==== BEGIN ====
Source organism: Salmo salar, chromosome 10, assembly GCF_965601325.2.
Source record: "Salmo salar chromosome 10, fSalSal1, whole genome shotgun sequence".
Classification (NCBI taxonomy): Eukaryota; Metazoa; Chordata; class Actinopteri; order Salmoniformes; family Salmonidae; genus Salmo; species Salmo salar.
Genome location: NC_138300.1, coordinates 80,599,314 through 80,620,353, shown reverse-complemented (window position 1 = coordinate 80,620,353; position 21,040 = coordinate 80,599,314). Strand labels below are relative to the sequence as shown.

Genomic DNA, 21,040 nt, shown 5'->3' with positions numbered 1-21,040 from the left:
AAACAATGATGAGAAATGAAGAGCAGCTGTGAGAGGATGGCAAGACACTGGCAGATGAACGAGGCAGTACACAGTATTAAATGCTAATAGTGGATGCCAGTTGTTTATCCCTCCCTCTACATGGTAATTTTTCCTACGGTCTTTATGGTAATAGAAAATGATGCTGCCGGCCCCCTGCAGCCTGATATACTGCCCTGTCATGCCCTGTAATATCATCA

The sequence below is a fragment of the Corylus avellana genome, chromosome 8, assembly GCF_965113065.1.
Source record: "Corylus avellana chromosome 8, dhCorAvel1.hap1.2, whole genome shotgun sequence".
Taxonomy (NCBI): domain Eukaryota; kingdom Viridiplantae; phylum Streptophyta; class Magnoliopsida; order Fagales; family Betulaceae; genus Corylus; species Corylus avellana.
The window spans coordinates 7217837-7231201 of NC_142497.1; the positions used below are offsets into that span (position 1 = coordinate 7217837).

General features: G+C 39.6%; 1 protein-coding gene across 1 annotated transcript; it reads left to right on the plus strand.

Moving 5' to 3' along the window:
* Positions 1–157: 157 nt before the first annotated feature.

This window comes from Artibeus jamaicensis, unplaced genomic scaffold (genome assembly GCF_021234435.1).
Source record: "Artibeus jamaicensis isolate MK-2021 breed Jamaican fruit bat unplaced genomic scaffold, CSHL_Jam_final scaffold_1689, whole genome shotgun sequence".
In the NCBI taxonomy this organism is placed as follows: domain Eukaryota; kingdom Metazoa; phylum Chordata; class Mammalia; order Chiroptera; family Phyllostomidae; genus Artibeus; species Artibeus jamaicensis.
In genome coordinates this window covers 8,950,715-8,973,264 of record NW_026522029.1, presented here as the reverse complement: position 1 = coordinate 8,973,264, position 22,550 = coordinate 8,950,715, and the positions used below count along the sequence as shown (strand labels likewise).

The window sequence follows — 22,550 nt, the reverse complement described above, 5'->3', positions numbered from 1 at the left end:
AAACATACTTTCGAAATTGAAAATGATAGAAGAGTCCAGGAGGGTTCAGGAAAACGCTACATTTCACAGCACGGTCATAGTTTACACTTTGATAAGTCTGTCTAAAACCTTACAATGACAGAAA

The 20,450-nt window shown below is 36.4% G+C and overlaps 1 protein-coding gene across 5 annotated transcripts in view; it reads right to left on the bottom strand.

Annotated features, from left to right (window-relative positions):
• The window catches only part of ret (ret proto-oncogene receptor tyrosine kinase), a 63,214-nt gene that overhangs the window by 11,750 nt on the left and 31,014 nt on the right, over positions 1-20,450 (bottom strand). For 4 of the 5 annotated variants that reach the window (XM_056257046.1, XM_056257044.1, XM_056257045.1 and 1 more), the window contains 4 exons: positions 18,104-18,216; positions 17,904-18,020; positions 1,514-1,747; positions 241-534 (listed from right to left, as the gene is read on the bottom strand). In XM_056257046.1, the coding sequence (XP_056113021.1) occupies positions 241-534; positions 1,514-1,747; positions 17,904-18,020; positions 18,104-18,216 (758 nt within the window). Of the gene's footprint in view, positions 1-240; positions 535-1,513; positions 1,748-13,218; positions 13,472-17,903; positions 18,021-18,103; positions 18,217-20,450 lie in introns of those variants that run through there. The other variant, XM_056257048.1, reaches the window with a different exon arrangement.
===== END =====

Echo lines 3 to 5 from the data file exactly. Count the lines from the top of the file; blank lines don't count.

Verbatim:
Classification (NCBI taxonomy): Eukaryota; Metazoa; Chordata; class Actinopteri; order Salmoniformes; family Salmonidae; genus Salmo; species Salmo salar.
Genome location: NC_138300.1, coordinates 80,599,314 through 80,620,353, shown reverse-complemented (window position 1 = coordinate 80,620,353; position 21,040 = coordinate 80,599,314). Strand labels below are relative to the sequence as shown.

Genomic DNA, 21,040 nt, shown 5'->3' with positions numbered 1-21,040 from the left: